Use two or more programming languages, at least one of which is textual, to solve a variety of computational products; design and develop modular programs that use procedures or functions

 

Undertake creative projects* that involve selecting, using and combining multiple applications, preferably across a range of devices, to achieve challenging goals, including collecting and analysing data and meeting the needs of known users

 

Design, use and evaluate computational abstractions that model the state and behaviour of real-world problems and physical systems

 

Understand several key algorithms that reflect computational thinking (sorting, searching etc.); use logical reasoning to compare the utility of alternative algorithms for the same problem

 

Use two or more programming languages, at least one of which is textual, to solve a variety of computational products; design and develop modular programs that use procedures or functions

 

Undertake creative projects* that involve selecting, using and combining multiple applications, preferably across a range of devices, to achieve challenging goals, including collecting and analysing data and meeting the needs of known users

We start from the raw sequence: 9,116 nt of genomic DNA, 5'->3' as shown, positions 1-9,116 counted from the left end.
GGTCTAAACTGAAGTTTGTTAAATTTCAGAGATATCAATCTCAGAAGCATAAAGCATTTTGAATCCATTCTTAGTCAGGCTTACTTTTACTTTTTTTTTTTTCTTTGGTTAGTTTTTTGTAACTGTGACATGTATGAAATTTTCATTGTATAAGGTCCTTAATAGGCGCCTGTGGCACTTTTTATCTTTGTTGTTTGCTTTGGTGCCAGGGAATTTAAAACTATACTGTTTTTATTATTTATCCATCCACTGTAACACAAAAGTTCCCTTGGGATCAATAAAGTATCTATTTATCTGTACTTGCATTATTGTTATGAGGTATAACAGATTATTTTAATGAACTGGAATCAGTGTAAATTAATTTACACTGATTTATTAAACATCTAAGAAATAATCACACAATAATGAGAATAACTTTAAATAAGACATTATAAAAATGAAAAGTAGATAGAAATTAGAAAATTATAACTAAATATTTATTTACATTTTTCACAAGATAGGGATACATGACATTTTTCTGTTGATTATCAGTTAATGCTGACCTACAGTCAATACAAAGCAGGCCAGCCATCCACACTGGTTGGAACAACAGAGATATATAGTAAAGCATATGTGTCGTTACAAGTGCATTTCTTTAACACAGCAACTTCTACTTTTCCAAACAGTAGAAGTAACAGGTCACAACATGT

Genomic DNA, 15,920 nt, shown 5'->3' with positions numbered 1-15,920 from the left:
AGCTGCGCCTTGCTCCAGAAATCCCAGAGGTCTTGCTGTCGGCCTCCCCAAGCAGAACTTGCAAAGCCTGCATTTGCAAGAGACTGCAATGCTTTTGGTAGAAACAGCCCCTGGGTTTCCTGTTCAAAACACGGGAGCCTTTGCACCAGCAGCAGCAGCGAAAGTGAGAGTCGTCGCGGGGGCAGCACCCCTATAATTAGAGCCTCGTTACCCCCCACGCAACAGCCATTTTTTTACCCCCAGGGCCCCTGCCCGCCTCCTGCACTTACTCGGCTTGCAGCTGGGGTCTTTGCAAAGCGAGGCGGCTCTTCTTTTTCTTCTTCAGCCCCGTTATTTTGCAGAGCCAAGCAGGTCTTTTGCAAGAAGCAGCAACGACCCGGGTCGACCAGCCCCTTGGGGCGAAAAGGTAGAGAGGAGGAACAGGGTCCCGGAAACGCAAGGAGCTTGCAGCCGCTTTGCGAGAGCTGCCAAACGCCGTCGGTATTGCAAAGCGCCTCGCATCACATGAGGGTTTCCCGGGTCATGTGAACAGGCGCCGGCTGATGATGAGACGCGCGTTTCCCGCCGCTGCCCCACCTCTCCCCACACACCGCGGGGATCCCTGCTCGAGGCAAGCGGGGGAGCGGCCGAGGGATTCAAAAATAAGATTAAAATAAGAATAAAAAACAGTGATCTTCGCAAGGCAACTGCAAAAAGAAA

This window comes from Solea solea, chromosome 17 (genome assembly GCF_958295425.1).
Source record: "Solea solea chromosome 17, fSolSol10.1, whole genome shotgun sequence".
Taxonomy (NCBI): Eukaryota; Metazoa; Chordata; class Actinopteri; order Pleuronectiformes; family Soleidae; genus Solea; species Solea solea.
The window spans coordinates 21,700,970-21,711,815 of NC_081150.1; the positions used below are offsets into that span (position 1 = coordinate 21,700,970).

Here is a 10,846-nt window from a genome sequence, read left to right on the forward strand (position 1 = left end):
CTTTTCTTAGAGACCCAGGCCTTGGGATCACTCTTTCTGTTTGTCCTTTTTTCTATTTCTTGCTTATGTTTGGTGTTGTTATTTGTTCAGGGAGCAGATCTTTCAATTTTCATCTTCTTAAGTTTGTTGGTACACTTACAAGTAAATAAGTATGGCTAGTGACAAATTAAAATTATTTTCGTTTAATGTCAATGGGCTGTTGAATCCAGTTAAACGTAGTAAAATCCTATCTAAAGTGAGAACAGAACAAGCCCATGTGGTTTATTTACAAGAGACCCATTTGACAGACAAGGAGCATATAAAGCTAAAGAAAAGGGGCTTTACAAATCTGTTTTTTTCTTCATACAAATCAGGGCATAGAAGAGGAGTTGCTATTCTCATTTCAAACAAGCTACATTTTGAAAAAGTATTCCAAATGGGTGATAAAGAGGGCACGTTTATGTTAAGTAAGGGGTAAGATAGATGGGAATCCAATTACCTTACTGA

Revision of all key priority content covered in year 10 and year 11

N/A

 

Assessment

Key Stage 3

All pupils in key stage 3 are assessed at the end of each unit of work. These results are then used to calculate an average computing level for each term, which are also used to calculate the end of year level awarded to each pupil. 

Key Stage 4 – GSCE Computer Science

Year 10 and 11 Internal Assessments

Assessments are carried out at the end of every topic of study in years 10 and 11. In year 10, these results combined with regular exam questions practice and termly assessments provide the basis for the year 10 report grades. 
In year 11 we also carry out end of term topic tests, exam practice questions and mock exams in both November and February. These results inform report grades and forecast grades for the end of year 11. 


Year 11 External GCSE Assessment

Component 01: Computer systems
The computer systems and programming unit will teach you the theory about a wide range of issues such as hardware and software, the representation of data in computer systems, databases, computer communications and networking, programming and more.